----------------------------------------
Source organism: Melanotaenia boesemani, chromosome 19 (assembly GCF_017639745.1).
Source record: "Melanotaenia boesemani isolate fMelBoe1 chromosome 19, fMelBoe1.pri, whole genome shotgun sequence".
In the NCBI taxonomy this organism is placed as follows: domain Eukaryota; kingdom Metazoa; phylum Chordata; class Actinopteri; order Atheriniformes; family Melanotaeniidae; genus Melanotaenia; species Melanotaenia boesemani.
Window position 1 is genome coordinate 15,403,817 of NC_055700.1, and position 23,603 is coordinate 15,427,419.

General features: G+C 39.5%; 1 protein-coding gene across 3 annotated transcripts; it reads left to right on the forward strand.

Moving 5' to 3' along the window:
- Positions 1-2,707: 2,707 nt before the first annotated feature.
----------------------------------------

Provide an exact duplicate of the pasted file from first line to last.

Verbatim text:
Source organism: Melanotaenia boesemani, chromosome 19 (assembly GCF_017639745.1).
Source record: "Melanotaenia boesemani isolate fMelBoe1 chromosome 19, fMelBoe1.pri, whole genome shotgun sequence".
In the NCBI taxonomy this organism is placed as follows: domain Eukaryota; kingdom Metazoa; phylum Chordata; class Actinopteri; order Atheriniformes; family Melanotaeniidae; genus Melanotaenia; species Melanotaenia boesemani.
Window position 1 is genome coordinate 15,403,817 of NC_055700.1, and position 23,603 is coordinate 15,427,419.

General features: G+C 39.5%; 1 protein-coding gene across 3 annotated transcripts; it reads left to right on the forward strand.

Moving 5' to 3' along the window:
- Positions 1-2,707: 2,707 nt before the first annotated feature.